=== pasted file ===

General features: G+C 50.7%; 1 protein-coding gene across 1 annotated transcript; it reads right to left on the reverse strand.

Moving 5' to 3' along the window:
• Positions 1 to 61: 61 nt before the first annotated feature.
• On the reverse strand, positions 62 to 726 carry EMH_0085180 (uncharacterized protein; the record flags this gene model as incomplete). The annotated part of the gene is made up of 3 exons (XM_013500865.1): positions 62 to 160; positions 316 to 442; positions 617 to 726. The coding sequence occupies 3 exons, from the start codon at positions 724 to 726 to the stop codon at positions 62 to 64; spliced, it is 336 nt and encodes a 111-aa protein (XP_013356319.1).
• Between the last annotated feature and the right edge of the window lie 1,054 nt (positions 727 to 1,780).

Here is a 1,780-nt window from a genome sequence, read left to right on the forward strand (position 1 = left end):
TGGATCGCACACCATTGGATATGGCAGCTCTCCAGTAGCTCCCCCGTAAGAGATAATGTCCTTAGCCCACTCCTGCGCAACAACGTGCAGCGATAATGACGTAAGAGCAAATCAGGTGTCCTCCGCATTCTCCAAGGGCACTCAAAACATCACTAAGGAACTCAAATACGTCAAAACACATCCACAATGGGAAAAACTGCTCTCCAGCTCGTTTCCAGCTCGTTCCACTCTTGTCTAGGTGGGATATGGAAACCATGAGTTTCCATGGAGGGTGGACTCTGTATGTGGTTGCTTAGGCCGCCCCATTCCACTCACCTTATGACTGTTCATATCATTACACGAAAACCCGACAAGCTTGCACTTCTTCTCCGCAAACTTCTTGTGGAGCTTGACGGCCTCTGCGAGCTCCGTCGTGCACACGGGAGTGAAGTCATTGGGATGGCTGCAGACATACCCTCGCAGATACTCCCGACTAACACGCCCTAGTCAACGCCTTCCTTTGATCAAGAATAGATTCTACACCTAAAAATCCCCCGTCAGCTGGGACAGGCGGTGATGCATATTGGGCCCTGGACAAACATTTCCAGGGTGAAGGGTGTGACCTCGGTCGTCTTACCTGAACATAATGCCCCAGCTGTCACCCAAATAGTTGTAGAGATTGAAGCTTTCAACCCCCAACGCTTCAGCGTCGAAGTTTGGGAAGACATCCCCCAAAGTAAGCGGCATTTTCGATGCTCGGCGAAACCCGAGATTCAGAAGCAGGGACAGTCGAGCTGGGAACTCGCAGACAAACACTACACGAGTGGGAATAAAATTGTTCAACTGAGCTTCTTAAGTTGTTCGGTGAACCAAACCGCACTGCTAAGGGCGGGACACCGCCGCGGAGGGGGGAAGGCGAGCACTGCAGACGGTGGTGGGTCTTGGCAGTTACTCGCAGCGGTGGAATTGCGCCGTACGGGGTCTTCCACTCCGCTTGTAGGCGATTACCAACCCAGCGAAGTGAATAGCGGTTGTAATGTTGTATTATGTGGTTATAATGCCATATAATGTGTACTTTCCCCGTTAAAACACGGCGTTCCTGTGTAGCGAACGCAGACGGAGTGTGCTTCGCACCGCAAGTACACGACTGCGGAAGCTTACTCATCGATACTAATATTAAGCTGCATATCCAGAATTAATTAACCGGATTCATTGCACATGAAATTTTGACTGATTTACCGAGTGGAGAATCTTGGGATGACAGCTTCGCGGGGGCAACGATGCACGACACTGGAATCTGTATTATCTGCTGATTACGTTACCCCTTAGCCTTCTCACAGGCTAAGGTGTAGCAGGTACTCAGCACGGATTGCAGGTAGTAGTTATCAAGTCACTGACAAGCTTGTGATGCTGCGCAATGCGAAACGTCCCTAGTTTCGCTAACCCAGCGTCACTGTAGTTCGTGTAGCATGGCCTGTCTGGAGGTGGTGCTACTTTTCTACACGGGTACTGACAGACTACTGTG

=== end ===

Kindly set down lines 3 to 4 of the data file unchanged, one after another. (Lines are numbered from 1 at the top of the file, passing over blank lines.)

• Positions 1 to 61: 61 nt before the first annotated feature.
• On the reverse strand, positions 62 to 726 carry EMH_0085180 (uncharacterized protein; the record flags this gene model as incomplete). The annotated part of the gene is made up of 3 exons (XM_013500865.1): positions 62 to 160; positions 316 to 442; positions 617 to 726. The coding sequence occupies 3 exons, from the start codon at positions 724 to 726 to the stop codon at positions 62 to 64; spliced, it is 336 nt and encodes a 111-aa protein (XP_013356319.1).